In spite of his
limited means, Dr. Johnson is a true philanthropist. He has helped young Negro
players for two decades now; National Women's Champion Althea Gibson was
previously his most famous graduate. A bunch of them could be found this
summer, too, playing on the court next to his comfortable frame house in a
mixed neighborhood of Lynchburg. There were Negro boys and girls from New York
and Durham, N.C., from Dayton, Ohio and from right next door, and a white girl
and a Japanese-American girl from California. Dr. J., as they call him, puts
them up, feeds them (Arthur, Dr. J. recalls, had a weird craving for rice),
teaches them and carries them around to tournaments. They practice and play on
his court—all day and even into the evening under the lights. The younger kids
from the neighborhood swarm about with Dr. J.'s grandchildren—into the box
bushes and the flower garden, over the jungle gym and even onto the court. But
in all this pandemonium somebody is always slugging a tennis ball. Somebody is
It was the same
sort of sticky southern summer when Arthur first came up to Lynchburg at the
age of 10. "He was the youngest in the group and so skinny he looked like
he had rickets," Dr. Johnson says. Ashe was not as good or as natural as
many of the others, but he was quick, he had fast eyes and he always worked
The only time he
ever caused any trouble was upon his arrival, when he refused to do anything
that clashed with what Ronald Charity had taught him. Dr. Johnson called
Arthur's father, who the next morning made the three-hour bus trip up into the
Virginia Piedmont, through Prince Edward County and then past Appomattox to
Lynchburg, where he patiently explained to his son that it was Charity who had
sent him here. He might as well come home if he was not going to do what Dr.
Johnson said. Arthur listened to his father. He thought it over and stayed.
"I have never
once in all my life talked back to my father," Arthur says. "My younger
brother, Johnny—he's in the Marines ready to go to Vietnam now—he'd question
him sometimes, and I'd shudder. I'd feel awful if I ever did anything at all
bad that my father found out about. He trusts me completely."
Mattie Cunningham Ashe, died when he was 6 following an operation. Ronald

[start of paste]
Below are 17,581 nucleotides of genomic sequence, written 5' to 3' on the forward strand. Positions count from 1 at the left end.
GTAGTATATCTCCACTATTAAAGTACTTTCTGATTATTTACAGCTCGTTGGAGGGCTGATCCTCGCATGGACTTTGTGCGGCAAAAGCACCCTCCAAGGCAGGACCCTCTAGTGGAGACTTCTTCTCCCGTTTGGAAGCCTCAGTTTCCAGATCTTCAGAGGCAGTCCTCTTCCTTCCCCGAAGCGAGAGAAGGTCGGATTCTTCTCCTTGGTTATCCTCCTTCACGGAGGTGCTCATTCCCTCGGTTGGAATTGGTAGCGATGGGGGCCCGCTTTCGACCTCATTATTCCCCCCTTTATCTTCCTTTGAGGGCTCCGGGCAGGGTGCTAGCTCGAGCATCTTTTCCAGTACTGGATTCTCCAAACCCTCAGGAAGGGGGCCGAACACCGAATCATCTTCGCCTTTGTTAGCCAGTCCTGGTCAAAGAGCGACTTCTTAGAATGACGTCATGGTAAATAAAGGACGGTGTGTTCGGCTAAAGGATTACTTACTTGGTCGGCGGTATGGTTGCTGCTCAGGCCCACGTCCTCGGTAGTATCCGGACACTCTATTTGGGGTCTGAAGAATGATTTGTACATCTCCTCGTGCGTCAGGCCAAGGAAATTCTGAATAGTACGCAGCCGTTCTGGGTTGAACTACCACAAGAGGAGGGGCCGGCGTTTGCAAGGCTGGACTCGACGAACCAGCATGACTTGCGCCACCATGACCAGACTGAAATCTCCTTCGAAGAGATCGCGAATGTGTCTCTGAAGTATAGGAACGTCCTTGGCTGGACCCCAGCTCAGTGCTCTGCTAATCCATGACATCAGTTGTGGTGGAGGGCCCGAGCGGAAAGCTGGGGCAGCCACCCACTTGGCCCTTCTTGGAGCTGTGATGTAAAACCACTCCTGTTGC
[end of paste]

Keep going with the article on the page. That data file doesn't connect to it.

Charity remembers the lazy Sunday morning. He was sitting out by the court with
a group of kids when Mr. Ashe came out of the house and called Arthur. Charity
watched the skinny little boy go to his father and then into the house with
him, where he learned the news. "Well, Daddy, as long as we're
together," Arthur said, "everything will be all right."
maintains that nothing Arthur has done since has made him so proud. "Look
at these trophies," he says, his arm sweeping over the living room.
"I'd just as soon take them, the ones in the attic and that placard from
the city, and throw them all into the junk heap if he ever did anything to
disgrace me." Mr. Ashe is never just melodramatic. He took Arthur the first
day he went to the Baker Street school, ambling at his son's pace. It took 10
minutes. "That gave Arthur 10 minutes to get to school and 10 minutes to
get back. Not 11," he explains. "And he was never late. I never laid a
switch to him."
Mr. Ashe refused
to farm his sons out to relatives but instead brought in a housekeeper until he
remarried a few years later. He was determined to have a family life, as he had
not had as a boy, and he was keeping a promise to his wife. "It was the
last time I spoke to her," he says. "She looked up and said, *If
anything should happen to me, Arthur, the boys are yours. I didn't born the
children for your mother, and I didn't born them for mine. I born the children
for you, Arthur.' "
It is his mother
that Arthur takes after, in manner and appearance. On the mantel there is a
picture of Mattie Ashe, an elegant, lovely lady in a long pink dress. The
delicate features and the light skin are almost perfectly repeated in her
oldest son. "Arthur Jr. has always been just like her," Mr. Ashe says.
"Timid, quiet. She wouldn't swap three words with anyone. She wouldn't
argue with a soul."
resemblance, Ashe's determination and ease, as well as his athletic ability,
most surely come from his paternal forebears, especially Edward Ashe, the
amazing man who was Arthur Sr.'s father. And Arthur Jr. shares something else
with his grandfather—an ambiguous racial situation. For in a race-conscious
society Edward Ashe had to manage as neither white nor black. He was half
American Indian, half Mexican and known as Pink Ashe. "He wore a big,
turned-up mustache out to here," Arthur Sr. says.
Pink Ashe was
never fazed. He was a master carpenter and bricklayer, and such a craftsman
that he could pick his own jobs. He was a ladies' man, possessed of a fine
singing voice and an impressive capacity for whiskey. Arthur Sr. had six
brothers and sisters, but altogether Pink Ashe fathered 27 children. Mr. Ashe
can remember one afternoon when five of the other 20 children showed up out of
the blue from Washington, D.C. in a Model T. Pink was so perturbed that he
promptly disappeared, and Mr. Ashe heard nothing of Pink until 11 years later,
when Mr. Ashe walked into a revival meeting in Durham, N.C. and found his
father singing louder than anyone else.